sudo nano /etc/sysctl.d/10-magic-sysrq.conf
and switch 176 to 244; then
echo 244 | sudo tee /proc/sys/kernel/sysrq
It will immediately work! You can test this by pressing Alt+SysReq+F. For me, it killed active browser tab, then all extensions. And if you will continue, you can reach X Server restart.
More info on all the Alt+SysReq functions here.
In the event you're forced to do this, do it slowly. Let a few seconds pass in between each keypress so that the commands you're invoking have a chance to finish before you go to the next one.
In case you like mnemonics: Raising Elephants Is So Utterly Boring, or Reboot Event If System Utterly Broken. I've also seen it as RSEIUB (Raising Skinny Elephants is Utterly Boring).
I actually came up with this one and try to remember it this way: "Reset System Environment In UBuntu". or "Reset Environment In System UBuntu".
What if I have a keyboard without `SysRq`, and `Print Screen`? In my Italian keyboard there is none of those. I have `Stamp`, `Bloc Scorr`, `Pausa/Interr`.
Does this work only when it freezes?! I just tried to test if it works by pressing Alt+Fn+SysReq (Dell laptop keyboard) but did not work!
Thankfully, Alt Gr works as well according to the Wikipedia article. Otherwise it would be quite an exercise to type while simultaneously pressing Alt (on the left side) and SysRq (on the right side). Btw from the wiki article again: "Under graphical environments (such as GNOME or KDE) 'Alt'+'PrintScrn/SysRq'+key combination generally only leads to a screenshot being dumped. To avoid this Print Screen feature the magic SysRq combination should include the Ctrl, becoming 'Ctrl'+'Alt'+'SysRq'+key."
BTW, Magic-SysRq appears to not work out of the box at least in Kubuntu 14.04 LiveCD: I get "This sysrq operation is disabled" on any Magic-SysRq command. One has to enable it by `echo 1 > /proc/sys/kernel/sysrq`. But it does on the installed Kubuntu 14.04.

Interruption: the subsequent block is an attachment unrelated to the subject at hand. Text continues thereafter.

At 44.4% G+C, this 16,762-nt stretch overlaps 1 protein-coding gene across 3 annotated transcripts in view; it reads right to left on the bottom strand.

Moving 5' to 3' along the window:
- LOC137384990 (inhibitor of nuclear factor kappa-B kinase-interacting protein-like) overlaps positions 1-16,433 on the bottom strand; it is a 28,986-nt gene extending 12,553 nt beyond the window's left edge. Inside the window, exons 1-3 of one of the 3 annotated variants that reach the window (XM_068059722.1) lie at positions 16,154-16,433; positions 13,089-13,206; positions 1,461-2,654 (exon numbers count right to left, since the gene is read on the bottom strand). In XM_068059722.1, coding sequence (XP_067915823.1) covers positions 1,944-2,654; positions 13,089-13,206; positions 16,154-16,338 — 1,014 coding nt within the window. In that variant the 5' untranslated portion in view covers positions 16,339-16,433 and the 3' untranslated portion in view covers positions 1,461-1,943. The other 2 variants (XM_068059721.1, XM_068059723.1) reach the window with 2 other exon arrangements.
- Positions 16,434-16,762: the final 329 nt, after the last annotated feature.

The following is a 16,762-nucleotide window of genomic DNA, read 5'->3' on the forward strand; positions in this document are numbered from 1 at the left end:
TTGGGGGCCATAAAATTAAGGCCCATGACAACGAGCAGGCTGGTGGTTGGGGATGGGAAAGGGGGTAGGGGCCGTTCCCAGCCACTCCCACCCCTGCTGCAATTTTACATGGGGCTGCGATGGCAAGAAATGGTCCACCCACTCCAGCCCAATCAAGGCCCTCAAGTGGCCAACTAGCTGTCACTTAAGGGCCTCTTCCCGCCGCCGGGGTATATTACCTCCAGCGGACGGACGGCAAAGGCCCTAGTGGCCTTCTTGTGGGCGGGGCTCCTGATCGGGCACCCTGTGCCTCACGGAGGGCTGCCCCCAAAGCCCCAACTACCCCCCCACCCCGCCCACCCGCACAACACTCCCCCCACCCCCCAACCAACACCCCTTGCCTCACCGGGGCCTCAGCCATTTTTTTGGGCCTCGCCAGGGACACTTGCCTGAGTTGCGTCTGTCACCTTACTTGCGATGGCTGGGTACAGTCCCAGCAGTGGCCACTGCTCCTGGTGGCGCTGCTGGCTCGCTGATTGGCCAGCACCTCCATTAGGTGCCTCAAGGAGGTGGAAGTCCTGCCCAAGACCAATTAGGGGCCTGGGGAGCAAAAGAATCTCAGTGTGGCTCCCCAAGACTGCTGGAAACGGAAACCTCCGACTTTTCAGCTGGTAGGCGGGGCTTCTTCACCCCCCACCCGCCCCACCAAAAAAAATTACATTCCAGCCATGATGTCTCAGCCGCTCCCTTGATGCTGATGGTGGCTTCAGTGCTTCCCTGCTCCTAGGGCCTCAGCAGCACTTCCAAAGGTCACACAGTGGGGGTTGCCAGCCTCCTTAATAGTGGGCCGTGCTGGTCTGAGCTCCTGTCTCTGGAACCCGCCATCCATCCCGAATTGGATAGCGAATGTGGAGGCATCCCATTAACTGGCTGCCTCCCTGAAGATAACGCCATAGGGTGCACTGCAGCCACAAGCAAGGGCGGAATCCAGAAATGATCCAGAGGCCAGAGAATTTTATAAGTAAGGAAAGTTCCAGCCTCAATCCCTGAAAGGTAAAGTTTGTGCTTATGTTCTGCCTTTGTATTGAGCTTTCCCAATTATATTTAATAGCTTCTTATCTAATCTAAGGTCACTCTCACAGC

Does this rely on how the keyboard is connected to the box ? PS2 , USB, bluetooth, or 2.4G?
I normally remember that it's BUSIER backwards but, I don't know what each letter does. What about: Raw Execution Insist Sync Umount Bang!
You can make the shortcut Ctrl+Alt+Delete open the System Monitor, with which you can kill any unresponsive applications.
- Open up System ➜ Preferences ➜ Keyboard Shortcuts and click Add.
In the Command field, enter
gnome-system-monitor. Name the shortcut whatever you want.
- Click Apply and then click where it says Disabled. Now hit the keys Ctrl+Alt+Delete
- Close Keyboard Shortcuts and try out the shortcut:
but if X is locking up fully, or even the kernel is hung, you can't do much with a keyboard shortcut.
Unfortunately, System Monitor is quite CPU intensive. It typically consumes up to 20% of my CPU, so if you're computer's bogged down, launching SM is only going to grind it into the dirt faster.
If you can open System Monitor you can get to a terminal, in which case your OS is not frozen.
- Open up System ➜ Preferences ➜ Keyboard Shortcuts and click Add.
Freezes such as you have described can be both software and hardware related and as you have found sometimes frustratingly difficult to diagnose.
If this is a desktop PC look at your hardware-cards. For both laptops and desktops possibly acpi type issues.